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December 26, 2010




Page: 14/42

Home > 2010 Issues > December 26, 2010

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A passage to America

By Manju Gupta

Looking for America, Avirook Sen, HarperCollins Publishers, Pp 281(PB), Rs 299.00

WRITTEN by a journalist-cum-writer, this book is a travelogue describing his journey across America during the period of Obama’s election, the arrival of the recession and the change it is yet to bring for America and the world. As he travels to places both well known and obscure, he finds stories at every stop.

The author’s first stop is downtown Chicago where he meets an average man called Joe who feels the ‘hand of history’ on his shoulder even as he goes about shaping it with his vote.

He then moves on to reach Gary, Indiana, which has the highest percentage (85) of African Americans and is being painted up to hold the Miss America 2001 pageant. He sees, "men and women looking on to the street with curious perspective, painted salesmen in stores that hadn’t sold a thing in decades - their necks twisted at unlikely angles, their faces a litany of deformities." This is Michael Jackson’s hometown from which he had moved away though "Gary wasn’t going to let go so easily" of him. The people wanted to build a museum and an entertainment centre in his name.

The next stop is Dayton, Tennessee where the author discovers how the thread of religion is woven into the patchwork quilt of America. "In one sense, it held it together, linking it with knits and knots of core values that made this country great."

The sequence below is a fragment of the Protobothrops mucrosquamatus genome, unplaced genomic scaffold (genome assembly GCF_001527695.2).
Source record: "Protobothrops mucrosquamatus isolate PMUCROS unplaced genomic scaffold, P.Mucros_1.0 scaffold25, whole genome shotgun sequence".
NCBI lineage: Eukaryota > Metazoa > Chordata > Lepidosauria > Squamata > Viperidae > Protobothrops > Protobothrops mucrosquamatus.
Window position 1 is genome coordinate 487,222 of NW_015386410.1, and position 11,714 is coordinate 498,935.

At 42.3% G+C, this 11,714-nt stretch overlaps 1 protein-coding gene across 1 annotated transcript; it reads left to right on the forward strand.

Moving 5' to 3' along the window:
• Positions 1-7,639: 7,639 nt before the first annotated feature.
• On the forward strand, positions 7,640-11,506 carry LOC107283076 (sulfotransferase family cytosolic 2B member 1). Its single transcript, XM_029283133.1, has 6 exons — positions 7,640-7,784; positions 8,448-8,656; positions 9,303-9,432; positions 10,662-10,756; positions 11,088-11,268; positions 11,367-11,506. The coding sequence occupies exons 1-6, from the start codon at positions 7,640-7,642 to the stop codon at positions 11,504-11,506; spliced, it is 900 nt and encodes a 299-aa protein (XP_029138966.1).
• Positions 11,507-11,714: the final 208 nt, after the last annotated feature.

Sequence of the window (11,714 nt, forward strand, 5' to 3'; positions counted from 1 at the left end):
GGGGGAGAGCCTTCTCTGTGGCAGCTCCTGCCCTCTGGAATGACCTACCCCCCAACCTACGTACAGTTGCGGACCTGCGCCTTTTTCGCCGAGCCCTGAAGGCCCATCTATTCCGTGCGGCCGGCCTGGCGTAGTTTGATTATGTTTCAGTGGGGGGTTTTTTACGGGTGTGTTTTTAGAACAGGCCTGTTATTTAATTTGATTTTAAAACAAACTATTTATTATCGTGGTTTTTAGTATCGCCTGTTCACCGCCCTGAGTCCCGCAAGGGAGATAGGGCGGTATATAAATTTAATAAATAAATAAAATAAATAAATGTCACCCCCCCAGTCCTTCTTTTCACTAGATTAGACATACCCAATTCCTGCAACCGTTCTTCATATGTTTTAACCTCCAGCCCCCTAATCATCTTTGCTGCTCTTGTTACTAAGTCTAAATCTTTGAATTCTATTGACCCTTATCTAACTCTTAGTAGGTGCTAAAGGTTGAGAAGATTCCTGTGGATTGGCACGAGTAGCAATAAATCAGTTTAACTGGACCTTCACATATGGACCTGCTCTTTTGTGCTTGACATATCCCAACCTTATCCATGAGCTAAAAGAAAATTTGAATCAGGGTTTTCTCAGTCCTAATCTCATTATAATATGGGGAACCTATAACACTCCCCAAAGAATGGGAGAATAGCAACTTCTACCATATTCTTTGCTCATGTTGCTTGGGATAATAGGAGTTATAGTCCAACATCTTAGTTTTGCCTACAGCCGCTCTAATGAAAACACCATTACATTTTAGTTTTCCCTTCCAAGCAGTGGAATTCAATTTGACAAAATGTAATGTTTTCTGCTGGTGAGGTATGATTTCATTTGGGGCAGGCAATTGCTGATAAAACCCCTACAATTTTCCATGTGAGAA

His next stop is Kentucky, where at the KFC he is served an awful meal through no fault of the staff - "the shrivelled, depressed chickens that would have probably committed suicide had KFC not offered the more humane mass slaughter option."

At Knoxville, Tennessee, he hears of the "attack of the radioactive frogs". As the lab had been covered with wire netting waste, the frog population had an explosion in number and on finding it too crowded in the pond, they had to jump out and hit the road. Some perished under the wheels of moving vehicles, while the progeny of the survivors "glowed in the dark."

The author visits California, Salt Lake City, Denver, Dinosaur in Colorado. From here he goes to Los Angeles, Ohio state, Wisconsin, Louisiana, Michigan, North Dakota, Washington and Idaho and meets convicts who state their convictions. He visits the ghettos and concludes, "From the racism point of view, in the two days I spent there, the town (Idaho) was a total washout."

The book is full of tongue-in-the-cheek remarks which make this travelogue enjoyable to read.

(HarperCollins Publishers, A-53, Sector 57, Noida, UP-201301; www.harpercollins.co.in)




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